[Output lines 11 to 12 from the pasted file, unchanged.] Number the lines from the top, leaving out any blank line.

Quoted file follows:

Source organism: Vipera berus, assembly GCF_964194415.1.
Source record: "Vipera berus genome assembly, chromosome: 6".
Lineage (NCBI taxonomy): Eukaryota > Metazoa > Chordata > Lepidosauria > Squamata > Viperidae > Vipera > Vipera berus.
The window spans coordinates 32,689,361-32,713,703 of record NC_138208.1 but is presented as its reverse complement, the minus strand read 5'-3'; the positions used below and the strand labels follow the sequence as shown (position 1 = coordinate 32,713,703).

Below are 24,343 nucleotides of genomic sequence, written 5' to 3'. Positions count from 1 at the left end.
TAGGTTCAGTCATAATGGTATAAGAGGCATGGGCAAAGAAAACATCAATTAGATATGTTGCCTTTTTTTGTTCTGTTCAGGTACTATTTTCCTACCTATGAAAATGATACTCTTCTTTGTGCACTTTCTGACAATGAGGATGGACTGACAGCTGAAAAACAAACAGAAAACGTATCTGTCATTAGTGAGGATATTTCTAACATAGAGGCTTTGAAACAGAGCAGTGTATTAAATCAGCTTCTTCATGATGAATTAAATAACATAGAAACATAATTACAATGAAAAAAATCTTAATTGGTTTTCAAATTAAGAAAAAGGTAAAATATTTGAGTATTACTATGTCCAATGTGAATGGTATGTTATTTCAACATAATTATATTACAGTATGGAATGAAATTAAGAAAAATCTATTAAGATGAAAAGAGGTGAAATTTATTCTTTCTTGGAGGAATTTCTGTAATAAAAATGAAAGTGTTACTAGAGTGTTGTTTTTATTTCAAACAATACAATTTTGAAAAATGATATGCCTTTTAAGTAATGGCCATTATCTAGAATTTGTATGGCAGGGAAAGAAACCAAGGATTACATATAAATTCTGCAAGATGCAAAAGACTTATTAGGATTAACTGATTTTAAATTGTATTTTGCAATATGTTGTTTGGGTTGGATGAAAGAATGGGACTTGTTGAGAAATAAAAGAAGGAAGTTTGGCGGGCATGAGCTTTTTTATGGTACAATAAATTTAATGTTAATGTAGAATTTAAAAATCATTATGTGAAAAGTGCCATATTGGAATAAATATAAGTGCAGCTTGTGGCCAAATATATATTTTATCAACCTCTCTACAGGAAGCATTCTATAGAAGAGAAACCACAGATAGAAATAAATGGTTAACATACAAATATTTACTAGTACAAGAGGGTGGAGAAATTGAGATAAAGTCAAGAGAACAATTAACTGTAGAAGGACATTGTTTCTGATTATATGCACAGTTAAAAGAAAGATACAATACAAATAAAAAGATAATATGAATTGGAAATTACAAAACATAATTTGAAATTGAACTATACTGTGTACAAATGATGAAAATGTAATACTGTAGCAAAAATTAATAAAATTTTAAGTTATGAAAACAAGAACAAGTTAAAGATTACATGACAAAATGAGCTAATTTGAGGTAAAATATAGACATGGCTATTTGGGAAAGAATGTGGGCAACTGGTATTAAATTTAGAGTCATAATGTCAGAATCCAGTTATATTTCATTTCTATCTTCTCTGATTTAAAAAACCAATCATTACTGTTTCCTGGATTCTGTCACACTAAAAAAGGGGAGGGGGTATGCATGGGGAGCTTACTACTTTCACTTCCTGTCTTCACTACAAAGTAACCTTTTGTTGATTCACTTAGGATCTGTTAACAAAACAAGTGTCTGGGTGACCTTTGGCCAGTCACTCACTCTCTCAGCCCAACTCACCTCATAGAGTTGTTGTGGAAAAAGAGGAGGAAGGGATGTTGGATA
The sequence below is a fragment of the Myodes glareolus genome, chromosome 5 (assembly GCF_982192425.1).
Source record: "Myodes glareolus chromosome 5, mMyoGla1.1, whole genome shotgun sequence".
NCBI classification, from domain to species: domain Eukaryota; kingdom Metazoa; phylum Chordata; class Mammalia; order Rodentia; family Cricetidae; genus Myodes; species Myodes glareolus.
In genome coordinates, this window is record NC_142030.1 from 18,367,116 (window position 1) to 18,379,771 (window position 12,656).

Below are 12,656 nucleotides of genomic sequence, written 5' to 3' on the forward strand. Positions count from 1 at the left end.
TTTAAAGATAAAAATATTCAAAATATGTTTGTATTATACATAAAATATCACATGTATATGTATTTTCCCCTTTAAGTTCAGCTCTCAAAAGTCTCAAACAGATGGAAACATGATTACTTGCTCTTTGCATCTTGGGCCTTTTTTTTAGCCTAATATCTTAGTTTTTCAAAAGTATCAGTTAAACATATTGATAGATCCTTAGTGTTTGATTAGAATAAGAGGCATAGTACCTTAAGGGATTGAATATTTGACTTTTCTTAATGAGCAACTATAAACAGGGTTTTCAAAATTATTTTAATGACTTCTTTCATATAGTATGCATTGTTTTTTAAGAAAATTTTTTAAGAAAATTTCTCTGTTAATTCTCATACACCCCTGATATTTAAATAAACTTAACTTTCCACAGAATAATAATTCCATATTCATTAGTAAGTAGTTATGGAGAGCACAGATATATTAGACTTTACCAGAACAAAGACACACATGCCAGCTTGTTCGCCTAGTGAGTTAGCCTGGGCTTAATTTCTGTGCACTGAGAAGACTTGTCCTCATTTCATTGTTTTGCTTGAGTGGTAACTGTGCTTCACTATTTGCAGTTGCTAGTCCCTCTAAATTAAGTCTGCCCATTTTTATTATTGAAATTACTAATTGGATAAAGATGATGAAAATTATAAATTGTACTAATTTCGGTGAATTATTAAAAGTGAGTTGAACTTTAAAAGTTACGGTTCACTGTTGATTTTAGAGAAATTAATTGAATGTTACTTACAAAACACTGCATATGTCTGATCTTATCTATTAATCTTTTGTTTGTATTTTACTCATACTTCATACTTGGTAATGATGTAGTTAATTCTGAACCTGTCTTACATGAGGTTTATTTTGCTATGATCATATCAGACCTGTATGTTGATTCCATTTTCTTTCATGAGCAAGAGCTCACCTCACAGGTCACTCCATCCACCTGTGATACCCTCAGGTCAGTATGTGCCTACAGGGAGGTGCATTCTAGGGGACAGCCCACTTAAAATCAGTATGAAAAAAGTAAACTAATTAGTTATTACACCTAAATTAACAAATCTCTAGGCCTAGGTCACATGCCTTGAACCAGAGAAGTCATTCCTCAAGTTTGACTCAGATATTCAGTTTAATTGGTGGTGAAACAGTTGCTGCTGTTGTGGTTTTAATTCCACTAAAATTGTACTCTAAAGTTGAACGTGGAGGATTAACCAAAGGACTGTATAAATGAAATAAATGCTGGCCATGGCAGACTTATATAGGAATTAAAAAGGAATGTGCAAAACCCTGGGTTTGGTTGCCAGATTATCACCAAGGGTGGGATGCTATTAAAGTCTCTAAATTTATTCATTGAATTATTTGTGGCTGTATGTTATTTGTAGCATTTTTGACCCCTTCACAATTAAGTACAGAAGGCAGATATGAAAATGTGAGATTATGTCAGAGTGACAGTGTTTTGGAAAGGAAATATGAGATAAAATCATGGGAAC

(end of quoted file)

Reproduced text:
Below are 12,656 nucleotides of genomic sequence, written 5' to 3' on the forward strand. Positions count from 1 at the left end.
TTTAAAGATAAAAATATTCAAAATATGTTTGTATTATACATAAAATATCACATGTATATGTATTTTCCCCTTTAAGTTCAGCTCTCAAAAGTCTCAAACAGATGGAAACATGATTACTTGCTCTTTGCATCTTGGGCCTTTTTTTTAGCCTAATATCTTAGTTTTTCAAAAGTATCAGTTAAACATATTGATAGATCCTTAGTGTTTGATTAGAATAAGAGGCATAGTACCTTAAGGGATTGAATATTTGACTTTTCTTAATGAGCAACTATAAACAGGGTTTTCAAAATTATTTTAATGACTTCTTTCATATAGTATGCATTGTTTTTTAAGAAAATTTTTTAAGAAAATTTCTCTGTTAATTCTCATACACCCCTGATATTTAAATAAACTTAACTTTCCACAGAATAATAATTCCATATTCATTAGTAAGTAGTTATGGAGAGCACAGATATATTAGACTTTACCAGAACAAAGACACACATGCCAGCTTGTTCGCCTAGTGAGTTAGCCTGGGCTTAATTTCTGTGCACTGAGAAGACTTGTCCTCATTTCATTGTTTTGCTTGAGTGGTAACTGTGCTTCACTATTTGCAGTTGCTAGTCCCTCTAAATTAAGTCTGCCCATTTTTATTATTGAAATTACTAATTGGATAAAGATGATGAAAATTATAAATTGTACTAATTTCGGTGAATTATTAAAAGTGAGTTGAACTTTAAAAGTTACGGTTCACTGTTGATTTTAGAGAAATTAATTGAATGTTACTTACAAAACACTGCATATGTCTGATCTTATCTATTAATCTTTTGTTTGTATTTTACTCATACTTCATACTTGGTAATGATGTAGTTAATTCTGAACCTGTCTTACATGAGGTTTATTTTGCTATGATCATATCAGACCTGTATGTTGATTCCATTTTCTTTCATGAGCAAGAGCTCACCTCACAGGTCACTCCATCCACCTGTGATACCCTCAGGTCAGTATGTGCCTACAGGGAGGTGCATTCTAGGGGACAGCCCACTTAAAATCAGTATGAAAAAAGTAAACTAATTAGTTATTACACCTAAATTAACAAATCTCTAGGCCTAGGTCACATGCCTTGAACCAGAGAAGTCATTCCTCAAGTTTGACTCAGATATTCAGTTTAATTGGTGGTGAAACAGTTGCTGCTGTTGTGGTTTTAATTCCACTAAAATTGTACTCTAAAGTTGAACGTGGAGGATTAACCAAAGGACTGTATAAATGAAATAAATGCTGGCCATGGCAGACTTATATAGGAATTAAAAAGGAATGTGCAAAACCCTGGGTTTGGTTGCCAGATTATCACCAAGGGTGGGATGCTATTAAAGTCTCTAAATTTATTCATTGAATTATTTGTGGCTGTATGTTATTTGTAGCATTTTTGACCCCTTCACAATTAAGTACAGAAGGCAGATATGAAAATGTGAGATTATGTCAGAGTGACAGTGTTTTGGAAAGGAAATATGAGATAAAATCATGGGAAC